Barbells and Bluebonnets. To me that image sums up Texas as well as any pairing of objects iron-hard and nature pretty. The photo was taken by my friend Carol Finsrud, who is a life-long track and field athlete, now over 60, and still winning medals at international events. The framed picture hangs on the wall of the restroom in her husband’s gym, The Old Texas Barbell Co., in little Lockhart.
Today’s a good day to mention Carol’s husband, Mike Graham, because as I type this post, Mike is undergoing heart triple-by-pass surgery. Mike’s a strong guy, as you might imagine, and I’m betting on a successful operation and a quick recovery. Nonetheless, I’ve been sending up prayers for Mike since I awoke today.
Now for the horror of the week. The most recent mayor of the Mexican border town of Piedras Negras has been a forty-year-old guy named Fernando Purón. He’s also a strong and brave guy who is running for a seat in the national congress. Yesterday, he gave a campaign speech blasting the Zeta drug cartel and promising to stand firm against them in congress, as he’d done as mayor of Piedras Negras. After his speech, Purón stood talking on the front steps, and an assassin walked up behind him and shot him in the back of the head, killing him.
Purón is the 112th candidate or office-holder—almost all of municipalities—to be killed by the cartel terrorists’ assassins since last September. That’s right—112 assassinations in ten months is the current price for defying the Mexican drug cartels. Over 1,000 other candidates have stepped away from their campaigns, quitting in fear for their lives and their families’ lives. Talk about domestic terrorism.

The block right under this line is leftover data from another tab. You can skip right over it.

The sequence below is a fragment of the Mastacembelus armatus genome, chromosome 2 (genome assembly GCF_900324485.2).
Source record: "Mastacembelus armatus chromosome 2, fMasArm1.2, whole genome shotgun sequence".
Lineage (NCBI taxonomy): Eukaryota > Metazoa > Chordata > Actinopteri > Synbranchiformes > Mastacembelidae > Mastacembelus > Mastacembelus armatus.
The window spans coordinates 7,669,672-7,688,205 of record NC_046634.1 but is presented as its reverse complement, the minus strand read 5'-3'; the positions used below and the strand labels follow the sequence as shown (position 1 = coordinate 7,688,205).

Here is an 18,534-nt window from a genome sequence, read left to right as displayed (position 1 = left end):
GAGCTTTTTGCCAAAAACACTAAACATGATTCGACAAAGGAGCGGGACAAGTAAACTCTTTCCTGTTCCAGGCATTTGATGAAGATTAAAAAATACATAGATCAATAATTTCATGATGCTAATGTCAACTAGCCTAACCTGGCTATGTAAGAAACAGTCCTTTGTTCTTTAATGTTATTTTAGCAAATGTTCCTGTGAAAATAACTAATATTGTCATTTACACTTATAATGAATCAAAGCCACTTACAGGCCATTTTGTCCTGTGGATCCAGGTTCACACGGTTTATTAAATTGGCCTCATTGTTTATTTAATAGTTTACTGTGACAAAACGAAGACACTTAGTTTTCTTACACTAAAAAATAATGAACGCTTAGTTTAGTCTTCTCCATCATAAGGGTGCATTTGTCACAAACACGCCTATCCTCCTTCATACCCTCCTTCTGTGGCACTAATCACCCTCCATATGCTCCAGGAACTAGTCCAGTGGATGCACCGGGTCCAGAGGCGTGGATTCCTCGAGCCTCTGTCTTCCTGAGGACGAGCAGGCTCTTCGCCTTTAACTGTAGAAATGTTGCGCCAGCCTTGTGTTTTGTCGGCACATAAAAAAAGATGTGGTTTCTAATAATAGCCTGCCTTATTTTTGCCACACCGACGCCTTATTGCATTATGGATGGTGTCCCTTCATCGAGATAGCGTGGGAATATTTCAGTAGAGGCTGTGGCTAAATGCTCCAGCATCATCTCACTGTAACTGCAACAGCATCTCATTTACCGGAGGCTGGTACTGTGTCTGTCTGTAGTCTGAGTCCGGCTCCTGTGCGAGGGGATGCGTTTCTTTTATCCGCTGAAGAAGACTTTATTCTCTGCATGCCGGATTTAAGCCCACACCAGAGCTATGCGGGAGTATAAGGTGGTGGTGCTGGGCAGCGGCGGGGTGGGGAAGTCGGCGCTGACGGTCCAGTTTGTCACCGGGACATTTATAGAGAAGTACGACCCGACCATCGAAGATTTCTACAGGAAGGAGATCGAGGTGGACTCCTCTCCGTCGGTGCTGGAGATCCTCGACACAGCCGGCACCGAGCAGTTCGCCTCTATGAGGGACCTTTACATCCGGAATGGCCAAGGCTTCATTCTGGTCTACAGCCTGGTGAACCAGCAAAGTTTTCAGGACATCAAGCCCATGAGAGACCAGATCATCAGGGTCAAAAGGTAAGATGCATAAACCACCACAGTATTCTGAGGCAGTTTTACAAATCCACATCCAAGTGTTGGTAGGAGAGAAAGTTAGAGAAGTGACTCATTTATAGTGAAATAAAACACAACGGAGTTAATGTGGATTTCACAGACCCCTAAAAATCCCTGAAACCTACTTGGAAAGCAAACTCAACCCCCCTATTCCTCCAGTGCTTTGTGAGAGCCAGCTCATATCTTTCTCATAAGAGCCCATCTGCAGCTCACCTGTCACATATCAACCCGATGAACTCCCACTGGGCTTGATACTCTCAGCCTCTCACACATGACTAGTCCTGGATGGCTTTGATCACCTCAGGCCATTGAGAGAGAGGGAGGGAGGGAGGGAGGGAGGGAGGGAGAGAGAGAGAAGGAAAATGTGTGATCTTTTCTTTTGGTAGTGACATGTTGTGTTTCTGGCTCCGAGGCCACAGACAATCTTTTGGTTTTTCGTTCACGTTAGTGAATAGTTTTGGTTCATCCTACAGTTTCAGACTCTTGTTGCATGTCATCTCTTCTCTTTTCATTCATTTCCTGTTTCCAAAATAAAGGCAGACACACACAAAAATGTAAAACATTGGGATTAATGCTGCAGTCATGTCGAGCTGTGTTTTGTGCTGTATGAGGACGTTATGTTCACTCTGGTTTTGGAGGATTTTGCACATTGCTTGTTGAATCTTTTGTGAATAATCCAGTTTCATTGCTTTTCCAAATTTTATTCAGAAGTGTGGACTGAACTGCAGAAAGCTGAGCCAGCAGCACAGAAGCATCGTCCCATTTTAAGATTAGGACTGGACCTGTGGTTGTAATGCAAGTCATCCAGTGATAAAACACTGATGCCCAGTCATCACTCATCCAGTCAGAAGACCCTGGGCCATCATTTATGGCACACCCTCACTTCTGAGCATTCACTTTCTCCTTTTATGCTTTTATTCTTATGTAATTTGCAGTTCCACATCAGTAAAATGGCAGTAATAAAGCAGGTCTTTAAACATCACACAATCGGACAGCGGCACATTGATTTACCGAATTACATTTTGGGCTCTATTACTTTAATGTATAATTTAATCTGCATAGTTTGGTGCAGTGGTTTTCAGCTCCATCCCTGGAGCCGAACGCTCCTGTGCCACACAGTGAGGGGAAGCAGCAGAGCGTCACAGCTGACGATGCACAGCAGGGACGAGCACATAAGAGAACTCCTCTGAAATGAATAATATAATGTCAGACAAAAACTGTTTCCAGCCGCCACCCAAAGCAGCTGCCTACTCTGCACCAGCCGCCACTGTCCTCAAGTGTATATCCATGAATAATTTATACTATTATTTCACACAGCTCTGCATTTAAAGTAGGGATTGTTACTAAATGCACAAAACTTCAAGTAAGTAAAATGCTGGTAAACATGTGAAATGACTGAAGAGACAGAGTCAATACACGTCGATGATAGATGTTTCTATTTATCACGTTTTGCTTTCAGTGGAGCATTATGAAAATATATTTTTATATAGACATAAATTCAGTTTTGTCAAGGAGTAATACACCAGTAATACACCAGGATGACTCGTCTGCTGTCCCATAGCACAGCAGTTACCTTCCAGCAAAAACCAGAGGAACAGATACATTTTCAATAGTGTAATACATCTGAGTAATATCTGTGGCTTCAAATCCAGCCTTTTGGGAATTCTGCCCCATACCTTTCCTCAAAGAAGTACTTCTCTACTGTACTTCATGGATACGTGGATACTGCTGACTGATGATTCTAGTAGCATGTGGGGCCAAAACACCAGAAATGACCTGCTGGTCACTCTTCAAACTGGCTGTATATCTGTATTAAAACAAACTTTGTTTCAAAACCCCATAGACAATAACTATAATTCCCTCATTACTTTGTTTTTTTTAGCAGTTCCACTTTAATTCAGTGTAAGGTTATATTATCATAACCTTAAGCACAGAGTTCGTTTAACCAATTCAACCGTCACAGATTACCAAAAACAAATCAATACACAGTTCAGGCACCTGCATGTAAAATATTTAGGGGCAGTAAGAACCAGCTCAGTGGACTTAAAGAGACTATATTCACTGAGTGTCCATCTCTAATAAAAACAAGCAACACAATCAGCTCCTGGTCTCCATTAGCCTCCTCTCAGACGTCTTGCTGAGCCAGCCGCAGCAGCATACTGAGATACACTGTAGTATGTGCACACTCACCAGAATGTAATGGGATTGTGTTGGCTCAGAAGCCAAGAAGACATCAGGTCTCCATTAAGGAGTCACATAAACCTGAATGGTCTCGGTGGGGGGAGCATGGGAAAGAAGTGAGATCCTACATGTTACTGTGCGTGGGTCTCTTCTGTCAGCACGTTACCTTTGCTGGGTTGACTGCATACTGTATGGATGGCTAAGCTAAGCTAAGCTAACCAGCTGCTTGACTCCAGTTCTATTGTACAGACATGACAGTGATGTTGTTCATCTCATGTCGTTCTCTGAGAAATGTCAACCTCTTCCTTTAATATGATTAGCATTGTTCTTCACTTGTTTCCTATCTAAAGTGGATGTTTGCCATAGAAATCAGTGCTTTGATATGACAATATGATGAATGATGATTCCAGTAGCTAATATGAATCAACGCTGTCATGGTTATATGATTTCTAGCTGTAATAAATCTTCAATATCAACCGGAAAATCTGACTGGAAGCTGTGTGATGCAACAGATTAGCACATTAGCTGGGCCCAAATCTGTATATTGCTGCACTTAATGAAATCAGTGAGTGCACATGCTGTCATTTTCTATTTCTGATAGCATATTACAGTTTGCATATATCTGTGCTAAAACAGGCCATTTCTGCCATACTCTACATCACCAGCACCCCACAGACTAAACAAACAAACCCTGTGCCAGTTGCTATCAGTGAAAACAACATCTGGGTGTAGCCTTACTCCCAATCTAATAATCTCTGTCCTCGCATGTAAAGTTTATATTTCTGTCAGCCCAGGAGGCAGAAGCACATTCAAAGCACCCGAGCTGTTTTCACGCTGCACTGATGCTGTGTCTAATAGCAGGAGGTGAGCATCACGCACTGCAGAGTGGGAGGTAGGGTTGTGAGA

The town of Piedras Negras also plays an important part in my last novel, A Different Country Entirely. In fact, the ‘alcalde’—the mayor—is a minor character, as he was during the historical unfolding of the Texas Rangers’ military incursion into Mexico in 1855. In the historical primary sources from 1855, the mayor is portrayed as a fat man who tried to protect his town in the presence of 150 heavily-armed Texas Rangers.
The Rangers had crossed the Rio Grande chasing after Apache raiders who regularly terrorized the Texas frontier and then escaped to their mountain strongholds in Mexico, where it was illegal for the US Army or the Texas Rangers to pursue them. My book is about the time the Rangers ignored the international border, defied international law, and went after the Apaches in Mexico anyway. The Rangers certainly did not assassinate the alcalde of Peidras Negras, but they did intentionally set fire to the town to cover their escape from Mexico after a battle with the Mexican army. You can read all about that episode in my novel.
My blog point is two-fold. First, history is harsh. Maybe border towns have an especially hard time, especially those towns that are gateways between two countries.
Secondly, the murderous drug cartels scare the poop out of me. It’s hard to imagine 112 assassinations of candidates and office-holders in neighboring Mexico in the past ten months. My hat is off to those brave candidates for public office who are still standing firm in the face of the physical threats and ongoing assassinations.
In my third McBee Civil War novel, Defiant Honor, the title references the Texans in the Confederate army who persevered until the end, and the regiments of blue-uniformed US Colored Troops who fought bravely against those iron-hard Texans during the last year of the war.
But that was 150 years ago. Right now, today, I do believe the Mexican men and women candidates for office are earning that title, and I salute them for their defiant honor.